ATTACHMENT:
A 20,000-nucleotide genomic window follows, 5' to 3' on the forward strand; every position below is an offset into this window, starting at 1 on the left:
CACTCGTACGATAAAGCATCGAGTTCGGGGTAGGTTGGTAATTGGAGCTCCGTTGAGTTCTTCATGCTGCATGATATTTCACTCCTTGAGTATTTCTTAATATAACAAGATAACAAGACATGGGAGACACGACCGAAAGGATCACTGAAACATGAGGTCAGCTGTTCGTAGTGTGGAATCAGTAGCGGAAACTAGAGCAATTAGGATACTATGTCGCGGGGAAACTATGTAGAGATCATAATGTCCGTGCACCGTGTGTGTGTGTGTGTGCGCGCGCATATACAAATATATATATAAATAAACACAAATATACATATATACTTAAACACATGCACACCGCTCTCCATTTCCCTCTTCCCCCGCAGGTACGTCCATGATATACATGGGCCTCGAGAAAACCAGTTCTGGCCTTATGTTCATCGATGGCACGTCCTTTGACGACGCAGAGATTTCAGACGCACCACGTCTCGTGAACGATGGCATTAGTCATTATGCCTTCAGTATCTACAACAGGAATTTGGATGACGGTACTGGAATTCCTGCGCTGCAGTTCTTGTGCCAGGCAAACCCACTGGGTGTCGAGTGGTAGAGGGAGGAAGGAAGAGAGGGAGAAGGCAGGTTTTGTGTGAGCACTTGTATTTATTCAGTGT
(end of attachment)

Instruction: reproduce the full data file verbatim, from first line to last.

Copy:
A 20,000-nucleotide genomic window follows, 5' to 3' on the forward strand; every position below is an offset into this window, starting at 1 on the left:
CACTCGTACGATAAAGCATCGAGTTCGGGGTAGGTTGGTAATTGGAGCTCCGTTGAGTTCTTCATGCTGCATGATATTTCACTCCTTGAGTATTTCTTAATATAACAAGATAACAAGACATGGGAGACACGACCGAAAGGATCACTGAAACATGAGGTCAGCTGTTCGTAGTGTGGAATCAGTAGCGGAAACTAGAGCAATTAGGATACTATGTCGCGGGGAAACTATGTAGAGATCATAATGTCCGTGCACCGTGTGTGTGTGTGTGTGCGCGCGCATATACAAATATATATATAAATAAACACAAATATACATATATACTTAAACACATGCACACCGCTCTCCATTTCCCTCTTCCCCCGCAGGTACGTCCATGATATACATGGGCCTCGAGAAAACCAGTTCTGGCCTTATGTTCATCGATGGCACGTCCTTTGACGACGCAGAGATTTCAGACGCACCACGTCTCGTGAACGATGGCATTAGTCATTATGCCTTCAGTATCTACAACAGGAATTTGGATGACGGTACTGGAATTCCTGCGCTGCAGTTCTTGTGCCAGGCAAACCCACTGGGTGTCGAGTGGTAGAGGGAGGAAGGAAGAGAGGGAGAAGGCAGGTTTTGTGTGAGCACTTGTATTTATTCAGTGT